It’s been nine months since Brazil began its affliction due to the political and economic crisis that every day becomes worse, because it is not faced as a moral crisis. There are voices everywhere that respond to various diseases, from the economic downturn, the shrinking investment or the progressive public indebtedness to the mega-corruption that has invaded the public sphere as never seen before. Yet, Brazil does not have a national unifying experience of catharsis that will serve as a solution to the political and economic crisis.
How to get Brazil to live a catharsis? There are initiatives that can produce the effects of a purification of sorts, starting with political practices that are at the root of the moral crisis.
One is the project being carried out by the Federal Public Ministry (MPF), which conducts investigations, on Operation Lava Jato. Another is the proposal of legislation to increase penalties for offenses of corruption and speed up judicial procedures judicial that end with impunity.
Another initiative was the proclamation by the National Conference of Brazilian Bishops (CNBB) that the fight against corruption must be a crusade that has the be supported by all citizens and activists so that it is possible to change the corrupt way of doing politics in Brazil.
At stake is the legitimacy of the Brazilian democracy as a form of government in the country. The MPF project, presented to Congress in July, is seen as a bill of popular initiative and it needs 1.5 million signatures to be accepted by the legislature. If this number of signatures is obtained, it will test whether Congress is able to contribute to the moment of truth.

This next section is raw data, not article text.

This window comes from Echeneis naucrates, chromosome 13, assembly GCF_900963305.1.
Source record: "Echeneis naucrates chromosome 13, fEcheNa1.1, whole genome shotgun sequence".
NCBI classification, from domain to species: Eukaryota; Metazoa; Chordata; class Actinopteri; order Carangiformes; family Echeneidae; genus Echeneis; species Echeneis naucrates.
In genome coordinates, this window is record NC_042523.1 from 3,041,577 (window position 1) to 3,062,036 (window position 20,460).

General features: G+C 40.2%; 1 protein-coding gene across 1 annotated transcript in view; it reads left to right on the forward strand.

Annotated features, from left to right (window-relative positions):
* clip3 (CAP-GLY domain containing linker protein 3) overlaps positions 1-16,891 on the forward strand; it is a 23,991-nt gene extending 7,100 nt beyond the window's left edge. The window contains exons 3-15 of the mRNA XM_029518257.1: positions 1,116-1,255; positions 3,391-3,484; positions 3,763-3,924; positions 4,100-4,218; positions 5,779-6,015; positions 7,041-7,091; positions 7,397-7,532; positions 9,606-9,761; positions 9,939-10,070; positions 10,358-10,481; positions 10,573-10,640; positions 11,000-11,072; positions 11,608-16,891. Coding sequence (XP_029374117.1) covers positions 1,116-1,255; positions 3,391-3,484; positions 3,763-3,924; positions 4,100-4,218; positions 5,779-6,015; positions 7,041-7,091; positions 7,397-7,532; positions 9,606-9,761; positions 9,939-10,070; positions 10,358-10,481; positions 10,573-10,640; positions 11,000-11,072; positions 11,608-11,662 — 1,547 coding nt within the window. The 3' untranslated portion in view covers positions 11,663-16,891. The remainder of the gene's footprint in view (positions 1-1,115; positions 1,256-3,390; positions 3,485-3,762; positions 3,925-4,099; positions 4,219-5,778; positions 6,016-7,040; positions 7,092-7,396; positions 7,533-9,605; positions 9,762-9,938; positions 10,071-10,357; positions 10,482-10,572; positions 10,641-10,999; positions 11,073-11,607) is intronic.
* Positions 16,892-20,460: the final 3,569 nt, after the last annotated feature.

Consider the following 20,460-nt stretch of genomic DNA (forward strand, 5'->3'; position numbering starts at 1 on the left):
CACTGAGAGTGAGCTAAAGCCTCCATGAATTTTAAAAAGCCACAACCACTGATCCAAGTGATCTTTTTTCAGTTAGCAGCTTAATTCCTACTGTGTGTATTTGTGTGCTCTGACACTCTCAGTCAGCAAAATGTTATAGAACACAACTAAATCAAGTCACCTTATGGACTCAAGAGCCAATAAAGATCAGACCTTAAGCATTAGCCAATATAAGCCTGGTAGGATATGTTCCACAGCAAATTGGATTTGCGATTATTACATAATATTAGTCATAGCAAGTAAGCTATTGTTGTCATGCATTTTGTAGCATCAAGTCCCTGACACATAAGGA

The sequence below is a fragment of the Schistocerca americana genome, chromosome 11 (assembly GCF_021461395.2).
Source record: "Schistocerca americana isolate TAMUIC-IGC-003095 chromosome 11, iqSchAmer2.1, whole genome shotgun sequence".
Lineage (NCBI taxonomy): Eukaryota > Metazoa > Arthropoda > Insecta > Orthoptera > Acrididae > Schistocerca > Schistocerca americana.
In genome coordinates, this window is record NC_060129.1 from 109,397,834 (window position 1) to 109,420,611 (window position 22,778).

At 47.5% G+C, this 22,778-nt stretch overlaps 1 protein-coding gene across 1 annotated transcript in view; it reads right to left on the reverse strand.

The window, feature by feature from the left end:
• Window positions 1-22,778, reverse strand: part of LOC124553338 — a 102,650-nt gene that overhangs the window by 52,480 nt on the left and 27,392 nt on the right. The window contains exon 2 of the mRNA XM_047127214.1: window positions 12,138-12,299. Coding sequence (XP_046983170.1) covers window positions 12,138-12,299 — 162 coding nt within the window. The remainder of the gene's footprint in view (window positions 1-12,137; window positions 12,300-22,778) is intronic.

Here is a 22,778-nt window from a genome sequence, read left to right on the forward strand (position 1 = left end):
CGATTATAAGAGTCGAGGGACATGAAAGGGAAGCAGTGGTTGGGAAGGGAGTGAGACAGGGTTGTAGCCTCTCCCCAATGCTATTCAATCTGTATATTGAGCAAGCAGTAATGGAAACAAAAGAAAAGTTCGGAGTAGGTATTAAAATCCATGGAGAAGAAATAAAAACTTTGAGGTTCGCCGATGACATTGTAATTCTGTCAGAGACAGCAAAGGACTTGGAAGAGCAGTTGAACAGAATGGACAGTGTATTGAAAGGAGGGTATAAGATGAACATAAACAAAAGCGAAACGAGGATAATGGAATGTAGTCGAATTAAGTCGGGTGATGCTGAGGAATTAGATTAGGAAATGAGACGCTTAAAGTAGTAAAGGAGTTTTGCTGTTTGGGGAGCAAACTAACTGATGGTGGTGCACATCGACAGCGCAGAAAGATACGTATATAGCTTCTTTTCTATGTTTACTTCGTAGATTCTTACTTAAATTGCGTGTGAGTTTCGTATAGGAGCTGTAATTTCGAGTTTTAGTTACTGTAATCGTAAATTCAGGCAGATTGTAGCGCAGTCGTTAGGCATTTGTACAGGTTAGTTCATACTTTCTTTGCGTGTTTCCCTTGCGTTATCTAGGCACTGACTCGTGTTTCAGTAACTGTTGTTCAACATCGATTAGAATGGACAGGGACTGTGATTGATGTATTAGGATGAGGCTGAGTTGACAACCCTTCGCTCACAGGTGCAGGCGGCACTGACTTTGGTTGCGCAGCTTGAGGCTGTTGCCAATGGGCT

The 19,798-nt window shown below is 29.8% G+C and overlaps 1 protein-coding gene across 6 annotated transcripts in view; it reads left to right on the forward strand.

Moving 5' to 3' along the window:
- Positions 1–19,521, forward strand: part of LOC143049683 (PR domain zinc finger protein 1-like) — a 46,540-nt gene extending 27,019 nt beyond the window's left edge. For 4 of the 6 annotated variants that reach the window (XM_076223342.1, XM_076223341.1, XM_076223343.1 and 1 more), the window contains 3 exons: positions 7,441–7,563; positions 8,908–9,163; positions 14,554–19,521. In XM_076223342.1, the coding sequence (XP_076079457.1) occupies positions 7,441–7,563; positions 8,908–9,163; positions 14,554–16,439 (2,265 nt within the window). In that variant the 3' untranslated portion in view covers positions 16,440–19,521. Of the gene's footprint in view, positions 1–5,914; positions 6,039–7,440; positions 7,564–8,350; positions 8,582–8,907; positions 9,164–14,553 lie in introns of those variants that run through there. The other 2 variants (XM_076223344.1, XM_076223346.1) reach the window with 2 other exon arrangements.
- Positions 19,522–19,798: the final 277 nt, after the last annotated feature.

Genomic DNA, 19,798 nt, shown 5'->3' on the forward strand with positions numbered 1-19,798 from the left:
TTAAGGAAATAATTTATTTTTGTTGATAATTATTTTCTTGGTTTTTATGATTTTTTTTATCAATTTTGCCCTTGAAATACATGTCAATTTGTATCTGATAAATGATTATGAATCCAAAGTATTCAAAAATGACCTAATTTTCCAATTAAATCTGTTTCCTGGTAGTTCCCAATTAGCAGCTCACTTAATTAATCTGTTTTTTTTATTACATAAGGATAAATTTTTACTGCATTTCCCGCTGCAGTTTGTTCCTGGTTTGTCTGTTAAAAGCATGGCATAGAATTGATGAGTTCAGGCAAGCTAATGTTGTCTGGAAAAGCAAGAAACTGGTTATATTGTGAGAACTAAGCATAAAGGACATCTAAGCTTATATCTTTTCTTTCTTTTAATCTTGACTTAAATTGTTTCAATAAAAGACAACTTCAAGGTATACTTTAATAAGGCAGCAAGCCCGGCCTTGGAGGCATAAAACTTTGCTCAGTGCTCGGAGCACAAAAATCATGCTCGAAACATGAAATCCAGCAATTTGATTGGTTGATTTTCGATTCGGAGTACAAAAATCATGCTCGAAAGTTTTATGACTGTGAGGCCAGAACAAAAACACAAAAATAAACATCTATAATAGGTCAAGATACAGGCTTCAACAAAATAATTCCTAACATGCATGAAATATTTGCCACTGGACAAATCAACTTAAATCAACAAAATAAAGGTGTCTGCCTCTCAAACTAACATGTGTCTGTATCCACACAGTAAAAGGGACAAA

The convening of the CNBB seeks to mobilize society to pressure the Federal Government and Congress not to seek avoidance of judicial consequences in the operation Lava Jato. These advance and involve many senators and deputies, accused of receiving illegal kickbacks funded by the now famous ‘pixulecos’, originating in the diverted money from Petrobras and other public sources over the past governments which were under the leadership of the Workers Party ( PT).
Corruption is not the only misfortune that the Brazilian society must face with courage and truth. In the middle of the economic crisis there are a number of errors in the management of the economy in the last decade, which led to the hardship of the public sector.
Rousseff’s government continues to deny the reality that the revenues produced by taxes and contributions are insufficient to cover expenses. Consequently, for the state machine does not stop, public debt is increased.
Another consequence is the violent contraction in public investment, without which the economy will not be revitalized. Along with lack of investment, unemployment rises and tax revenues dwindle because the Ministry of Finance no longer raises enough to pay for exorbitant salaries and the cost of services.
The economic crisis is the result not only of corruption, but also of incompetence in governance. It is important to remember that those who have been in power in the last 12 years are people whose only goal was to get to positions of power to favor their friends and themselves. Others like Lula da Silva, were illiterates who could not read or write. The Petrobras scandal is simply the most glaring example of such errors and of the politics of populism practiced by the PT governments in the name of “development”.